Enjoyed this story on using social tools to reduce email. I keep failing back into old email habits. Chat, blogs and wikis are not only more effective for communicating, they are also much more productive.
Having grown entirely sick of the negative coverage on Vista (how could Microsoft have let it get so bad?) it was great to see Gizmodo present a more balanced view on Vista features. Vista is a big step forward over XP. For me its all about:
- Arguably the best search features of any OS.
- Immediate start-up. The continuing broken record on slow start-up is garbage. I’ve got two systems running Vista – I touch the keyboard and my XPS-One is on. I open my M1330, swipe my finger across the reader, and its on. And they’ve been up and running for months.
- Fast. You’re nuts if you aren’t buying at least 2gb of RAM for your notebook. And for the small additional cost, go to 4.
- Office runs better. And Office is better on Vista than any other platform. Period.
- Looks great.
- Media Center is an awesome DVR and brilliant addition.
I agree that there are still problems. Just as there are problems with OSX. They are about on par when it comes to Wireless networking – which remains a pain at times on both platforms. And I wish I had more control over Windows Explorer.
To be honest I actually hadn’t seen these in real life until I turned up at our morning news meeting and the team was doing a show and tell. They look amazing – the colors are gorgeous.
The implementation of the software dock is very cool. At first I viewed it as a knock-off of the Apple dock but it does a few more things by enabling a single icon to act as a navigator to multiple apps.
Great products at affordable prices.
FT features Dell in a piece on Social Media… good read. Folks often ask me about the ROI of social media, this starts to get at it. Bottom-line, making customers happier through better access to information reduces costs and boosts sales.
This is a two-fold opportunity for tech vendors. By adopting a greater quotient of Web 2.0 marketing techniques, marketing executives can rise to the demands of what buyers want for information that adds to their purchase intelligence. At the same time, executives can demonstrate that they can take money off the table, by deploying less expensive marketing techniques. And every marketer’s chief operating officer or chief executive would applaud initiatives to reduce versus expand budget.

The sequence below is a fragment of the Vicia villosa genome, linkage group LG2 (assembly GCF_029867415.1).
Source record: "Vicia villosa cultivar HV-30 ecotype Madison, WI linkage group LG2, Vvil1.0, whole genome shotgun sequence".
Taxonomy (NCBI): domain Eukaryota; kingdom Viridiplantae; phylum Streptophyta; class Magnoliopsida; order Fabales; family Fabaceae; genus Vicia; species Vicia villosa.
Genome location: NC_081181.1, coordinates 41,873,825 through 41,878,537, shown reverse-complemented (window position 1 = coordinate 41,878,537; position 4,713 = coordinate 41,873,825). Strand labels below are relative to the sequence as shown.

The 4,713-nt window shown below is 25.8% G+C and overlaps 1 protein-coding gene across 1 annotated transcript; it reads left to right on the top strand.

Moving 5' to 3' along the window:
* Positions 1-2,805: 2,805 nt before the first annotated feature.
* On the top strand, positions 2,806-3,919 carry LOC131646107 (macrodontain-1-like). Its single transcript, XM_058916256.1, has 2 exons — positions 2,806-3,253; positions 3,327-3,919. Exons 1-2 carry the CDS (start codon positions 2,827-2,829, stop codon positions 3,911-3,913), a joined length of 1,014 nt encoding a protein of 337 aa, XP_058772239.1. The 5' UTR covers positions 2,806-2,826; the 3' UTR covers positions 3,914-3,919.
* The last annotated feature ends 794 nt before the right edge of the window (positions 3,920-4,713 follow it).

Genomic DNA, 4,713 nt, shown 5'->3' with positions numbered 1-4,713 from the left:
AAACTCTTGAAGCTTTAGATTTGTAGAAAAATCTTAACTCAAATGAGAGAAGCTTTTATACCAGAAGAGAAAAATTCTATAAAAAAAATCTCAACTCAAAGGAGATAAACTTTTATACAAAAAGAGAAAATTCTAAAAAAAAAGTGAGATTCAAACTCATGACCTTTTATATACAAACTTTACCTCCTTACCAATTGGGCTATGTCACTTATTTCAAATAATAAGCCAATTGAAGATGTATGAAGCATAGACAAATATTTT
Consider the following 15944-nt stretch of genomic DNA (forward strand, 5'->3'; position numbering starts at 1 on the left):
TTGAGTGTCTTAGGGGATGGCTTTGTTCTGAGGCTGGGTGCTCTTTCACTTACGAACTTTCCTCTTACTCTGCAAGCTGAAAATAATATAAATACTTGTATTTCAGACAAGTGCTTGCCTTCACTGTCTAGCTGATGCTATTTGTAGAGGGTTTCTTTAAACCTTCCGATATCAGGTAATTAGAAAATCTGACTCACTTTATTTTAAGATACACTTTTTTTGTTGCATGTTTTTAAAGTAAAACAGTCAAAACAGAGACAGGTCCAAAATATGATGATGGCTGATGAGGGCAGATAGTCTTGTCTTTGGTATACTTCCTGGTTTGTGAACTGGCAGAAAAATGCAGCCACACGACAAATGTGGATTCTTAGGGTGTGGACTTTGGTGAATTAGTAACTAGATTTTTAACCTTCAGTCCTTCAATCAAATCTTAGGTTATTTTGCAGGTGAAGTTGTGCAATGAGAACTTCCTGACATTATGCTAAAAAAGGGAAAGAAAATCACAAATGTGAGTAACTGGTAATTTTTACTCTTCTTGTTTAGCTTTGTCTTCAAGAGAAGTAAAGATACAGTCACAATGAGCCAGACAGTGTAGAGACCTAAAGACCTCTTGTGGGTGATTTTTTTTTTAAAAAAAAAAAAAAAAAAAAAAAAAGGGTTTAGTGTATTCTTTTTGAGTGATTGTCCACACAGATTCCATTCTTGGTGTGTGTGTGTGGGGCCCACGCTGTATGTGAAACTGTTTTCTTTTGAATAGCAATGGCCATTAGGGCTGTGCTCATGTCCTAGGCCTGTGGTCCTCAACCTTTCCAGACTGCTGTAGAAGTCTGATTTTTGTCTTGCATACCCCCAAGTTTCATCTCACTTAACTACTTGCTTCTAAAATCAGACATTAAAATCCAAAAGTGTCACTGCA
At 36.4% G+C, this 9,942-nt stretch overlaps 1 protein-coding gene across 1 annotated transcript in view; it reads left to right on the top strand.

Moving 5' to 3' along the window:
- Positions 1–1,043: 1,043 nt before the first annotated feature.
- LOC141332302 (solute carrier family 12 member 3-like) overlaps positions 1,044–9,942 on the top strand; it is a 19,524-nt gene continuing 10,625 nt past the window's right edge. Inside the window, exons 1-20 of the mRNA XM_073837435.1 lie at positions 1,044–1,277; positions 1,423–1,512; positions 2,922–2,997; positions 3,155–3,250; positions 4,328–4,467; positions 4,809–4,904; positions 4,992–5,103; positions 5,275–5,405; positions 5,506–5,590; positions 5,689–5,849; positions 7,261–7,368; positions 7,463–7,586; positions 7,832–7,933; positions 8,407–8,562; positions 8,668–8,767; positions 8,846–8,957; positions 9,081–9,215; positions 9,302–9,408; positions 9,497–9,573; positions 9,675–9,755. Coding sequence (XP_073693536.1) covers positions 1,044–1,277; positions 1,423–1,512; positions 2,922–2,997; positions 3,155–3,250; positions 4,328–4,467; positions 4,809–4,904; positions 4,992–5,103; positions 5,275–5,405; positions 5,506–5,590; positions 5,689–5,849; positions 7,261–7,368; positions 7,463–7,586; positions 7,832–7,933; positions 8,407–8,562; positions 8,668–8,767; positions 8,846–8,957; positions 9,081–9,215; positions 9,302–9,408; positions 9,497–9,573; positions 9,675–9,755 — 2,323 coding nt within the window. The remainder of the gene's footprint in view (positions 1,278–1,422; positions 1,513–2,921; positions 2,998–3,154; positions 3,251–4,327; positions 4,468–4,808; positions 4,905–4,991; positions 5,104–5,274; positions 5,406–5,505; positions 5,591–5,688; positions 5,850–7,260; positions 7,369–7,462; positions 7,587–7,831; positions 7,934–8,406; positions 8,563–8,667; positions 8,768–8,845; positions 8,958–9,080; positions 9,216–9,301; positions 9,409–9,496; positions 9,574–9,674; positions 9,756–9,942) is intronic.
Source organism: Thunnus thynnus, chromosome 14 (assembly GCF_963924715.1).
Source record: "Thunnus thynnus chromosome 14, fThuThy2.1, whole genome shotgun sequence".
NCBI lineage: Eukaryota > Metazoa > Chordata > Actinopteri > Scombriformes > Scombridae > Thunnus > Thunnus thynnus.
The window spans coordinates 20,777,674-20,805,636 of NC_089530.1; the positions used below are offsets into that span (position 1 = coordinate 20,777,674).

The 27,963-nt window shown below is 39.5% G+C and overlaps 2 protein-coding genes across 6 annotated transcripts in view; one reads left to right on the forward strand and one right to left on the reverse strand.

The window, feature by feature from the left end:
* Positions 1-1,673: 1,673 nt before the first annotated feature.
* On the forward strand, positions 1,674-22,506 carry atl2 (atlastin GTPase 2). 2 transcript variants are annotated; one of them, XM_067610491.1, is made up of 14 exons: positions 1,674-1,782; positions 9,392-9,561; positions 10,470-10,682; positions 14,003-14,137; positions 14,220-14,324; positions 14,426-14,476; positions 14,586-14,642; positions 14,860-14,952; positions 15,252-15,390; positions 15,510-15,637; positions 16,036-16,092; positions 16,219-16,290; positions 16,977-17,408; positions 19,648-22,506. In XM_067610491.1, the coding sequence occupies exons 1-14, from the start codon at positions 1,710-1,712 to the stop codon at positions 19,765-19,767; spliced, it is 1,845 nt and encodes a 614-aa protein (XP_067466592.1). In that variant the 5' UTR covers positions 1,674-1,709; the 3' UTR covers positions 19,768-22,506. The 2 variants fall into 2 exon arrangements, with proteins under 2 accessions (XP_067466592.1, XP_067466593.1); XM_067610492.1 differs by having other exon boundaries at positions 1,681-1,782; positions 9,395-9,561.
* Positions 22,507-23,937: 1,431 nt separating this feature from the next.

One of the biggest trends in marketing is using social media and social networking both to increase customer response time, authenticity, and to leverage communications. Many technology vendors are leading that charge and taking slightly different tacks to do so but all are seeing increases in positive brand association and customer engagement while decreasing both relative and total costs.
Frames are interesting things, and they get really interesting during a presidential election year. So, what to do when others are using language to frame you? One approach, call the frame and invert it. You turn the frame into a positive. It only really works when the original frame so clearly warrants questioning.
Here is a great example – Barack Obama told a group of Florida donors Friday night that Republicans will try to make voters afraid of him, and suggested they would use his race to scare up votes for John McCain,” Fox News reports:
“We know what kind of campaign they’re going to run. They’re going to try to make you afraid,” Obama said at the fundraiser. “They’re going to try to make you afraid of me. He’s young and inexperienced and he’s got a funny name. And did I mention he’s black? He’s got a feisty wife.”
The crowd of supporters cheered, and Obama added: “We know the strategy because they’ve already shown their cards. Ultimately I think the American people recognize that old stuff hasn’t moved us forward. That old stuff just divides us.”
By inverting the frame, he acquires sympathy and defines the opposition as “old stuff” – a nice little play… Messages are funny things. Especially when whacked about like this.